Friday, September 1, 2017

Screening of “The Snake Pit” at Daystar Center September 12

“Classic Movie Man Favorites” Series: The Snake Pit (1948)
Where: Daystar Center, 1550 S. State Street
When: September 12, 2017
Time: 6:30 p.m.
Hosted by Stephen Reginald

The Snake Pit (1948) stars two-time Best Actress winner Olivia de Havilland, who turned 101 on July 1st!

De Havilland is Virginia Cunningham, an aspiring writer and newlywed. Early in their marriage, she begins to wonder about her husband’s love for her. She becomes confused and disorientated, necessitating her commitment to a state mental institution. Her experiences in the institution are harrowing. The movie had such an impact on the public that many states reevaluated and changed their treatment of mental patients.

De Havilland heads an impressive cast that also includes Leo Genn as a sympathetic psychiatrist and Mark Stevens as her long-suffering husband. The cast is populated by some of the best-known character actresses of the era, including Beulah Bondi, Ruth Donnelly, and Natalie Schafer. The Snake Pit was nominated for six Academy Awards, including Best Picture, Best Actress (de Havilland), and Best Director (Anatole Litvak).

The movie is based on the semi-autobiographical novel of the same name by Mary Jane Ward. Ward had a nervous breakdown and spent eight months at Rockland State Hospital in Orangeburg, New York. During her care, she was subjected to scalding baths and electroshock therapy, similar to what the Virginia Cunningham character experiences in the film.

Backstory
Director Litvak made sure that all the character actresses in the film were seasoned professionals. He wanted to make sure that they could stand up to a talent like de Havilland. There are dozens of recognizable faces in The Snake Pit, making it a classic movie buff’s delight.

This is part of the “Classic Movie Man Favorites” series.

Celeste Holm and Olivia de Havilland in The Snake Pit
Have some Joe and Enjoy the Show!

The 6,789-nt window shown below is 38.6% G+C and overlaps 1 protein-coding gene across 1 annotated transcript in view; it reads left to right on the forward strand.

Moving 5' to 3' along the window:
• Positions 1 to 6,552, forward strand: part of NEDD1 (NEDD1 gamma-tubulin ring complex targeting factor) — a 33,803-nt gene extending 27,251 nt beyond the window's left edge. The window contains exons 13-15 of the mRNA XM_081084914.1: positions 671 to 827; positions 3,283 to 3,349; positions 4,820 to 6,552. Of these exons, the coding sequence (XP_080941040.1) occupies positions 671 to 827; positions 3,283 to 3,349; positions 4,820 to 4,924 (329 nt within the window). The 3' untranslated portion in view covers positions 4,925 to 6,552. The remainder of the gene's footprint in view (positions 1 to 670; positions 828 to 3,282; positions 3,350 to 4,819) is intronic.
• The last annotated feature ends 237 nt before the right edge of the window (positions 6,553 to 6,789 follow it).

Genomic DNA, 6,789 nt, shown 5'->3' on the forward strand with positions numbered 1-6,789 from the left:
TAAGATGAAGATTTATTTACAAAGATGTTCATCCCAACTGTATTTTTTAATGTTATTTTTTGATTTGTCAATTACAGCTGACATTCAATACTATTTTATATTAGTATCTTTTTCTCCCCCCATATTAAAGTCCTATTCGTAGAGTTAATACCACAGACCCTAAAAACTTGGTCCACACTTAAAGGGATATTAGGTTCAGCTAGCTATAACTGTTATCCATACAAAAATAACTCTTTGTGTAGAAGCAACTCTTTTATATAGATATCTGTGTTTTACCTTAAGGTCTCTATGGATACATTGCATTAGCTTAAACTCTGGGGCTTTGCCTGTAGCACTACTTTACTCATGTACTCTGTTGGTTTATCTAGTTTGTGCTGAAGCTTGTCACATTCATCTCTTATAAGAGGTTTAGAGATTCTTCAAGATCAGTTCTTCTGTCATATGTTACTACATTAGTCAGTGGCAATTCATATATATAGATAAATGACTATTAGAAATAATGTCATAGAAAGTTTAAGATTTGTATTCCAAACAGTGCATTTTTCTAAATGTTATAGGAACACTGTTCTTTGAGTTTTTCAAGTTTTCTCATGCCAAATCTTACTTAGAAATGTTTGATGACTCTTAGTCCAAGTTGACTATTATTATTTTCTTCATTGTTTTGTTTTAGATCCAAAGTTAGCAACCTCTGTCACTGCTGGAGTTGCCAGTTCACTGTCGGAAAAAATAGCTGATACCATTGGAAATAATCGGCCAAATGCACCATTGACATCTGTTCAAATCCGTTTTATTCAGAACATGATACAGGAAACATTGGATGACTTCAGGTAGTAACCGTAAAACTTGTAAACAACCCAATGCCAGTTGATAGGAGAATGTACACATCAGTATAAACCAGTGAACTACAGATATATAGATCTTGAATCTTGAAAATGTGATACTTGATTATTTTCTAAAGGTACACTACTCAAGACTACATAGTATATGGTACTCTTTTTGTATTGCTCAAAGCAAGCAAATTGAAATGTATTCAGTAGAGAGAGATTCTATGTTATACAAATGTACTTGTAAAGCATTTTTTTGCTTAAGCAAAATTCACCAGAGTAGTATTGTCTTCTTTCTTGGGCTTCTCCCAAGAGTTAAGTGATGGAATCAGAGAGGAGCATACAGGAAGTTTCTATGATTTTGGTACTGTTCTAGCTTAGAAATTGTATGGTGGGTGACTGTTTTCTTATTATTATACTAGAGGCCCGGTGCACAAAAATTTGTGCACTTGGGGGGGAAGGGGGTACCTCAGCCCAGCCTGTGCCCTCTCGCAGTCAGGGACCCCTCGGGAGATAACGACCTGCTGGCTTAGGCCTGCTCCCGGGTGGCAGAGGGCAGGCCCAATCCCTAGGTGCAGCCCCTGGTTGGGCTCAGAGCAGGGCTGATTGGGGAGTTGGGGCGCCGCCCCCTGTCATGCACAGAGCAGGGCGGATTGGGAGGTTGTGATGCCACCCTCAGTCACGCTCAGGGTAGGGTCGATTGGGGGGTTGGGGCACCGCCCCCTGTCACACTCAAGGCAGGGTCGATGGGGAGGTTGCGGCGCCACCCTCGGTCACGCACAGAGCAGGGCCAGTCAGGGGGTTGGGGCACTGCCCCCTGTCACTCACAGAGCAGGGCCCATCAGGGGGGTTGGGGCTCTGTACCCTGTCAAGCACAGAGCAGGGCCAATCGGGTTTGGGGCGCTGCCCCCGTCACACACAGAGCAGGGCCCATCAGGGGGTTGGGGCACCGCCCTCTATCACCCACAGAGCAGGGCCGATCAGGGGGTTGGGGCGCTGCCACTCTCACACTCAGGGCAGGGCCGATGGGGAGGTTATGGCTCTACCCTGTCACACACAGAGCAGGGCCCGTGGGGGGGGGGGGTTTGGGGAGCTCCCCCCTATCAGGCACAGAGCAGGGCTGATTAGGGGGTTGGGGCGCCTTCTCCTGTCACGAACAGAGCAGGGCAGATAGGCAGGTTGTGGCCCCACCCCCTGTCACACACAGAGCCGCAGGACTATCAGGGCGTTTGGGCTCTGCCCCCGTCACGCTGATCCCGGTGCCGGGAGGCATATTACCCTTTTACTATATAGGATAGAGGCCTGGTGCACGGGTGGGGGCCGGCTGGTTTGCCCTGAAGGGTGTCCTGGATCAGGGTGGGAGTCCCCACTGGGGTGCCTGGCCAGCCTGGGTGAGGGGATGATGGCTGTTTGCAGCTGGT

You can bring food and beverages into the auditorium; we even have small tables set up next to some of the seats. General Admission: $5 Students and Senior Citizens: $3.

Join the Chicago Film club; join the discussion
Twice a month we screen classic films and have a brief discussion afterward. For more information, including how to join (it’s free), click here. The Venue 1550 is easily accessible by the CTA. Please visit Transit Chicago for more information on transportation options.


Stephen Reginald is a freelance writer and editor. He has worked at various positions within the publishing industry for over 25 years. Most recently he was executive editor for McGraw-Hill’s The Learning Group Division. A long-time amateur student of film, Reginald hosts “Chicago Film Club,” a monthly movie event held in the South Loop, for the past two years. Reginald has also taught several adult education film classes at Facets Film School, Chicago.

Thursday, August 31, 2017

2018 #TCMFF dates set: April 26 – April 29

The dates for the 2018 Turner Classic Film Festival (TCMFF) have been announced: April 26 – April 29. The 2018 theme will be Powerful Words: The Page Onscreen.

TCL Chinese Theatre

According the the TCM website, “Writing focuses visions, reflects our feelings and inspires great performances on both sides of the camera. Join us for the 2018 TCM Classic Film Festival, celebrating the representation of the written word on the silver screen. From original screenplays to unique adaptations to portrayals of writers real and imagined, we will celebrate the foundation of great film: the written word.”

Passes for the 2018 TCM Classic Film Festival will go on sale in November 2017. Passes are limited, especially the top-level (and priced) “Spotlight” passes.

Pass information and pricing: